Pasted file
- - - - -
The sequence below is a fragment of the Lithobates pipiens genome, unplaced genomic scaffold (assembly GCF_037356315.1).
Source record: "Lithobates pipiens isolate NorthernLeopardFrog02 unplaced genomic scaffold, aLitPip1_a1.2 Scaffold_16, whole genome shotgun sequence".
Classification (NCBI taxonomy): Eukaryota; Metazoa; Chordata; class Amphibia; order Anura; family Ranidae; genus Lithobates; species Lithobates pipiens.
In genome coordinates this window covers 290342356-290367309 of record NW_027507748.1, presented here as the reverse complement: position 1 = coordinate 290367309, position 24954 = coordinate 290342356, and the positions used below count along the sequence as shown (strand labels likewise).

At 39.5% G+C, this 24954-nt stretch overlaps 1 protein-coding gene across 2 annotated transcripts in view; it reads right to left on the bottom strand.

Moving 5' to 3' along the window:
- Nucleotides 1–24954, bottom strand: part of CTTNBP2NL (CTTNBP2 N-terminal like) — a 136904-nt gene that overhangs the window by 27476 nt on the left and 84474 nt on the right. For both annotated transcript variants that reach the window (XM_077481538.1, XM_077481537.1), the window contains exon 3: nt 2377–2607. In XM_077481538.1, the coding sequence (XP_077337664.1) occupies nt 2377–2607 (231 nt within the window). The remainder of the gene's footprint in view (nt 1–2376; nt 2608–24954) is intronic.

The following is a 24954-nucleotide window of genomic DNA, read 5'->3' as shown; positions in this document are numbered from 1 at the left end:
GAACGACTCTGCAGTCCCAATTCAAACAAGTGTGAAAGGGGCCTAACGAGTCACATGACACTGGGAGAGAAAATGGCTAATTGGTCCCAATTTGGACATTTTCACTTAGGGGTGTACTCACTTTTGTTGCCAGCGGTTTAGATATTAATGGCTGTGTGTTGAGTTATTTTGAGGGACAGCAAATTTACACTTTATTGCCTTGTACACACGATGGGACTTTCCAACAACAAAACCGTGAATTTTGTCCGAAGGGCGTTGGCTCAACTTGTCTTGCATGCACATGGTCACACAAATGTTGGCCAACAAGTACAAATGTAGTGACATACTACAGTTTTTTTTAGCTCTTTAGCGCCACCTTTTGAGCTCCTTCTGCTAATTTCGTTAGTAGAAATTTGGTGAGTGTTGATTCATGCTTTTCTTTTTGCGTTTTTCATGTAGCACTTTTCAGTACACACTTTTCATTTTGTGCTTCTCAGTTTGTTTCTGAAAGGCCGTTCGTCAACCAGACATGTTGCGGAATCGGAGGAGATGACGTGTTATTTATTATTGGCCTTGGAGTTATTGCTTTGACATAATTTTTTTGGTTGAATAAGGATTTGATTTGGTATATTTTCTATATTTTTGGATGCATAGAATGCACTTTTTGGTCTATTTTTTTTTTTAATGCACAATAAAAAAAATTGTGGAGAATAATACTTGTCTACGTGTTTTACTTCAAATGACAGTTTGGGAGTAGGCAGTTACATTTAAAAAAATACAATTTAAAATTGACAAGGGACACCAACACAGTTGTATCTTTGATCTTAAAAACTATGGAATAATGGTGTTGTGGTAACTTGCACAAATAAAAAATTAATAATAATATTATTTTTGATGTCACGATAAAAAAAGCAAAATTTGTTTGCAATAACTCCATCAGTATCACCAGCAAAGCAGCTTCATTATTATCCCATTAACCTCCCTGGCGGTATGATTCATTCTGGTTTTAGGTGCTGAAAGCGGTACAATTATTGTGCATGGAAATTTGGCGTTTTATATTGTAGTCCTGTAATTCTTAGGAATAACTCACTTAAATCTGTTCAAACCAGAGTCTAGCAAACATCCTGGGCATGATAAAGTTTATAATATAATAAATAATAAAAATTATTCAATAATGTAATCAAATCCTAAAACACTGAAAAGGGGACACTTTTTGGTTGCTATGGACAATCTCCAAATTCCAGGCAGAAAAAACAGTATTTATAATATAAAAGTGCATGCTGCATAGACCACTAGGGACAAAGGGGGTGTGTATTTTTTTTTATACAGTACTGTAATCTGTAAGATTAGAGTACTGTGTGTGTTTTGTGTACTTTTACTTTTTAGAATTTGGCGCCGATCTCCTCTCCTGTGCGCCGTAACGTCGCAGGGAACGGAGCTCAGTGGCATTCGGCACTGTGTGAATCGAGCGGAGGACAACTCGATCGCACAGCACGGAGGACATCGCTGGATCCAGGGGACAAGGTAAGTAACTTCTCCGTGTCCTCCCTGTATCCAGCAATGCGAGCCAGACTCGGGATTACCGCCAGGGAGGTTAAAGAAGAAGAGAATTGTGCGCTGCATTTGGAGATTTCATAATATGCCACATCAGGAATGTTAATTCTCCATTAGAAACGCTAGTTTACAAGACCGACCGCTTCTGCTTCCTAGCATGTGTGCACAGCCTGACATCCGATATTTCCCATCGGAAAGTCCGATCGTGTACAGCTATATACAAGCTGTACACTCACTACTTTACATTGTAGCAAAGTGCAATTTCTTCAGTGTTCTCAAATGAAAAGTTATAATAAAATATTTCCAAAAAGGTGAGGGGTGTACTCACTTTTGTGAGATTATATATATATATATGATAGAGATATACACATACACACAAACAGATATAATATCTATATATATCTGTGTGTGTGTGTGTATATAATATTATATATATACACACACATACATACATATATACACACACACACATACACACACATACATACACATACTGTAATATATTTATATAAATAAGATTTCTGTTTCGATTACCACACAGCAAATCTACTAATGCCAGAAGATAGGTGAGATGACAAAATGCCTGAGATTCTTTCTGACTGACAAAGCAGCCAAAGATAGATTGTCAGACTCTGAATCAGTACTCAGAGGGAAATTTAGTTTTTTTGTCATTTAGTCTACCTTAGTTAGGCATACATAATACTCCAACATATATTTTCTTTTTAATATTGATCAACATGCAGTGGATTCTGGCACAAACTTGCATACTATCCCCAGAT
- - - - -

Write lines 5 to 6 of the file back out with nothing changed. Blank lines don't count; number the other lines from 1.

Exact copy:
At 39.5% G+C, this 24954-nt stretch overlaps 1 protein-coding gene across 2 annotated transcripts in view; it reads right to left on the bottom strand.

Moving 5' to 3' along the window: